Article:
i think that people around the mediterranean have an appreciation for the delicious & subtle flavors of aged olives (aged olives, not aged olive oil) that isn't common in the u.s.-- i think it's only possible to age olives for any length of time with pits intact, and these aged olives are among the very best imo.

                2. re: im_nomad

                  I'm with Harters on this one. I would prefer my olive unpitted, unless it has been recently depitted for the dish I am eating. Just like cherries, olives taste better to me when they have the pit. My feeling is that if I have been served food with an unpitted olive or cherry, they expect me to get rid of the stone. As long as I am discreet, and don't contaminate the food of others, it should be ok. So either the setting is casual enough that using a napkin or placing it into a small pit bowl is ok, or the people who served me the unpitted item value the item for the properties for the quality it brings to their dish, in which case they understand it will have to be discarded and they are ok with it. If I am in a setting where discarding a pit from my mouth will be frowned upon, then my feeling is that the person who served the dish made the mistake, they should have taken into account the setting, and not served a dish which would require potentially distasteful behavior. Fortunately, I have rarely been placed in this uncomfortable position of having to decide between leaving the olives or participating in "distasteful" behavior. Most of the times, I am with people who relish olives and are happy to eat olive after olive and dispose of the pit in a reasonable manner. I happily follow suit!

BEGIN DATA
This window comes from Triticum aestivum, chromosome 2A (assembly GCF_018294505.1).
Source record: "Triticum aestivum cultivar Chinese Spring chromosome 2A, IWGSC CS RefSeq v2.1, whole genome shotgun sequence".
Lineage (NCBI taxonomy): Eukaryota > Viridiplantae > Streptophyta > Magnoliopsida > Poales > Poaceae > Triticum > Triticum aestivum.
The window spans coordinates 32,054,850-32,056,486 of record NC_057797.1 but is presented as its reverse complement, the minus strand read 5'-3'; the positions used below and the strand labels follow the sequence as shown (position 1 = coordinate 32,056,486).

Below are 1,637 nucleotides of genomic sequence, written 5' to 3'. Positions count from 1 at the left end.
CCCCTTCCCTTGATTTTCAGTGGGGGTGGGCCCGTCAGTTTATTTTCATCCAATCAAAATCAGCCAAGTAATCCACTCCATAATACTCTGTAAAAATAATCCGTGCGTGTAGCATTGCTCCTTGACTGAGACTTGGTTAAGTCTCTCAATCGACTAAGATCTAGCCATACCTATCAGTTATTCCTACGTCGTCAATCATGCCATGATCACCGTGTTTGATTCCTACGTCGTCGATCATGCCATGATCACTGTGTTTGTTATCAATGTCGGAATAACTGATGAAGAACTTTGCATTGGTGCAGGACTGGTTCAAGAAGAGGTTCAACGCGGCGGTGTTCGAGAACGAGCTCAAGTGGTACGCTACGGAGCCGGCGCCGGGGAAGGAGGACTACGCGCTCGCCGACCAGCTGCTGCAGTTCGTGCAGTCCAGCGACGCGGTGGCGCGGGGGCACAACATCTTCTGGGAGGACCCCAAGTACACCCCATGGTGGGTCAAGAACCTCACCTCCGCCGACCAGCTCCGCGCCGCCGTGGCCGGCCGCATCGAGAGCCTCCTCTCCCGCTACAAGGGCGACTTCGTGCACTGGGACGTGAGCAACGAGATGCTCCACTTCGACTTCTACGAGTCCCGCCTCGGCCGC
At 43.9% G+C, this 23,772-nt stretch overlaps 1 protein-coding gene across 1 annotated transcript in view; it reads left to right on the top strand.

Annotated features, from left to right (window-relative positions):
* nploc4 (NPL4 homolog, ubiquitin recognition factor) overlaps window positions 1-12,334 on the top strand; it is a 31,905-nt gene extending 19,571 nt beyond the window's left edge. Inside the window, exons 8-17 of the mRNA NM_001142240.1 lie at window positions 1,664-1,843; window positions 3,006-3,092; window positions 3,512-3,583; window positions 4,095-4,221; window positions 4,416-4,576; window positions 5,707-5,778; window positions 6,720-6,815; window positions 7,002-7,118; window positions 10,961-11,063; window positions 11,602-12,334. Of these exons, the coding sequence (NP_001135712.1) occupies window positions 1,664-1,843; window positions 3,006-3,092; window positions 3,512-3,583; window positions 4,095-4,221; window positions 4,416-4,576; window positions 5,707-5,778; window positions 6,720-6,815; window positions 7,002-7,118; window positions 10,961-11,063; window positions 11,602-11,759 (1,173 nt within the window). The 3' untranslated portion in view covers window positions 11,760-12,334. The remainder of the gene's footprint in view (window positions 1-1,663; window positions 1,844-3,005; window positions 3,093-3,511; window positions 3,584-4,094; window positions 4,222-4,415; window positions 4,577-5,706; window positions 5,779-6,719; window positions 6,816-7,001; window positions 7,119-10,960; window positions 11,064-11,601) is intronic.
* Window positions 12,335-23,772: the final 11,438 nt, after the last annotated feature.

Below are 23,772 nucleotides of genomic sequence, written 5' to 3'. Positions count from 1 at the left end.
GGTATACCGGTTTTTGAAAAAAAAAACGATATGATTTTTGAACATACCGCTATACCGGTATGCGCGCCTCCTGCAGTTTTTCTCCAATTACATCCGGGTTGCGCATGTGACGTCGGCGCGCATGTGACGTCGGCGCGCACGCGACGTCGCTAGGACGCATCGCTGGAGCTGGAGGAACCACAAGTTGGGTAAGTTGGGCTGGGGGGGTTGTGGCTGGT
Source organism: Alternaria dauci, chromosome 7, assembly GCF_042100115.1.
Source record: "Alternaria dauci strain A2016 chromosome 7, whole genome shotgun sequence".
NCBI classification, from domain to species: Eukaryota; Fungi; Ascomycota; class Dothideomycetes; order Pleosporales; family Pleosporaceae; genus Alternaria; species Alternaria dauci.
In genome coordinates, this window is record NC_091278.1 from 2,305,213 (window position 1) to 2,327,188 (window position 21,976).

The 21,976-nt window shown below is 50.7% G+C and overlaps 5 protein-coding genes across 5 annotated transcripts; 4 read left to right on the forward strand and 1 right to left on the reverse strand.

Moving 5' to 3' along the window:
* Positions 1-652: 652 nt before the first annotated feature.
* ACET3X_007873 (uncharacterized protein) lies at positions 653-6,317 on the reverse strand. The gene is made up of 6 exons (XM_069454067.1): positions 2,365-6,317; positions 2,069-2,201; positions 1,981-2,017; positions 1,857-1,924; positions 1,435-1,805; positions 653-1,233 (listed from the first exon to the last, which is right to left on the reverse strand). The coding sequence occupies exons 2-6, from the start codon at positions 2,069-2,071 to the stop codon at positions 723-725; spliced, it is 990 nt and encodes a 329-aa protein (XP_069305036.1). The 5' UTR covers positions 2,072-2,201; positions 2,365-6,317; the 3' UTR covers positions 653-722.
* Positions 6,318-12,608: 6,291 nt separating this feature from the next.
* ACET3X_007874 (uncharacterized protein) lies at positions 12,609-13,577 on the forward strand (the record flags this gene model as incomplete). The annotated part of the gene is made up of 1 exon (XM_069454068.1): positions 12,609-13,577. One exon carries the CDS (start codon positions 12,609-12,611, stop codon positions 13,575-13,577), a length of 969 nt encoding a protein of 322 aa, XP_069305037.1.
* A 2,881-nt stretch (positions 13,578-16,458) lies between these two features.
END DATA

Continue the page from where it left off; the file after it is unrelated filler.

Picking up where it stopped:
3. I agree with hill food. If there is a pit (or something inedible), it is appropriate to remove it idiscreetly n the same manner it went in- with a fork, a spoon, your fingers, however. Don't worry about it.

                  1. More power to etiquette (so little of it around these days) - olive pits should come back out exactly the way they went in.

                    1 Reply
                    1. re: PDeveaux

                      I agree. I was at the bar at the Plaza this week and they actually had little metal toothpicks for the olives, though of course I couldn't remove the pit with one of those, so discretely (as discretely as one can sitting in a huge lobby bar) put the pit in my cupped hand and placed it on the provided plate.